We’ve taken this approach because, as article 19 of the Universal Declaration of Human Rights states: “Everyone has the right to freedom of opinion and expression; this right includes freedom to hold opinions without interference and to seek, receive and impart information and ideas through any media and regardless of frontiers."

But the European Court found that people have the right to ask for information to be removed from search results that include their names if it is “inadequate, irrelevant or no longer relevant, or excessive.” In deciding what to remove, search engines must also have regard to the public interest. These are, of course, very vague and subjective tests. The court also decided that search engines don’t qualify for a “journalistic exception.” This means that The Guardian could have an article on its website about an individual that’s perfectly legal, but we might not legally be able to show links to it in our results when you search for that person’s name. It’s a bit like saying the book can stay in the library, it just cannot be included in the library’s card catalogue.

It’s for these reasons that we disagree with the ruling. That said, we obviously respect the court’s authority and are doing our very best to comply quickly and responsibly. It’s a huge task as we’ve had over 70,000 take-down requests covering 250,000 webpages since May. So we now have a team of people individually reviewing each application, in most cases with limited information and almost no context.

The examples we’ve seen so far highlight the difficult value judgments search engines and European society now face: former politicians wanting posts removed that criticize their policies in office; serious, violent criminals asking for articles about their crimes to be deleted; bad reviews for professionals like architects and teachers; comments that people have written themselves (and now regret). In each case, someone wants the information hidden, while others might argue it should be out in the open.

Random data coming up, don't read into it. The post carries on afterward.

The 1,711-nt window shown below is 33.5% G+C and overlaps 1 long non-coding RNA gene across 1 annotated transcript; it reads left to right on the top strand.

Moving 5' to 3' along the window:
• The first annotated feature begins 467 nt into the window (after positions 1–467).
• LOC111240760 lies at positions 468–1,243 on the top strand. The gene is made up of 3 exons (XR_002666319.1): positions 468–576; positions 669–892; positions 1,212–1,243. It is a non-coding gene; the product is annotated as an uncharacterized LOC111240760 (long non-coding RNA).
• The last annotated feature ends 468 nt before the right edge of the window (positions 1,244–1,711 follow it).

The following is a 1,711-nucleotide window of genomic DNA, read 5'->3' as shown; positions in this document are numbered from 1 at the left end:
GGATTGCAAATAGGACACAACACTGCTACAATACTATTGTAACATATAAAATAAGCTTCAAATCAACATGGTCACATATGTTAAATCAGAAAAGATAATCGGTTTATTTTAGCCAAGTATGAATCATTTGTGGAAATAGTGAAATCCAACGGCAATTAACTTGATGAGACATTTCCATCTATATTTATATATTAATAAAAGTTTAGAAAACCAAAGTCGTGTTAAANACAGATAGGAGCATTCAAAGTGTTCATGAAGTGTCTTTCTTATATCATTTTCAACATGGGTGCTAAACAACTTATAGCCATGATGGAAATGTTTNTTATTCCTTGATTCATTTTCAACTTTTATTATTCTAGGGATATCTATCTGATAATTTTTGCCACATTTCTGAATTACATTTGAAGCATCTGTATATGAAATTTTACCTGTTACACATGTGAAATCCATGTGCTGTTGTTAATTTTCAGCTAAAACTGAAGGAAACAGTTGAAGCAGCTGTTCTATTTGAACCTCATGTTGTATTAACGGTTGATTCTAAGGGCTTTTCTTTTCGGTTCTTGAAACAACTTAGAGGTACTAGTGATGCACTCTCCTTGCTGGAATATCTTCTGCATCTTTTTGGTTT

When it comes to determining what’s in the the public interest, we’re taking into account a number of factors. These include whether: the information relates to a politician, celebrity, or other public figure; if the material comes from a reputable news source, and how recent it is; whether it involves political speech; questions of professional conduct that might be relevant to consumers; the involvement of criminal convictions that are not yet “spent”; and if the information is being published by a government. But these will always be difficult and debatable judgments.

We’re also doing our best to be transparent about removals: for example, we’re informing websites when one of their pages has been removed. But we cannot be specific about why we have removed the information because that could violate the individual’s privacy rights under the court's decision.

Of course, only two months in, our process is still very much a work in progress. It’s why we incorrectly removed links to some articles last week (they have since been reinstated). But the good news is that the ongoing, active debate that’s happening will inform the development of our principles, policies and practices—in particular about how to balance one person’s right to privacy with another’s right to know.

That’s why we've also set up an advisory council of experts, the final membership of which we're announcing today. These external experts from the worlds of academia, the media, data protection, civil society and the tech sector are serving as independent advisors to Google. The council will be asking for evidence and recommendations from different groups, and will hold public meetings this autumn across Europe to examine these issues more deeply. Its public report will include recommendations for particularly difficult removal requests (like criminal convictions); thoughts on the implications of the court’s decision for European Internet users, news publishers, search engines and others; and procedural steps that could improve accountability and transparency for websites and citizens.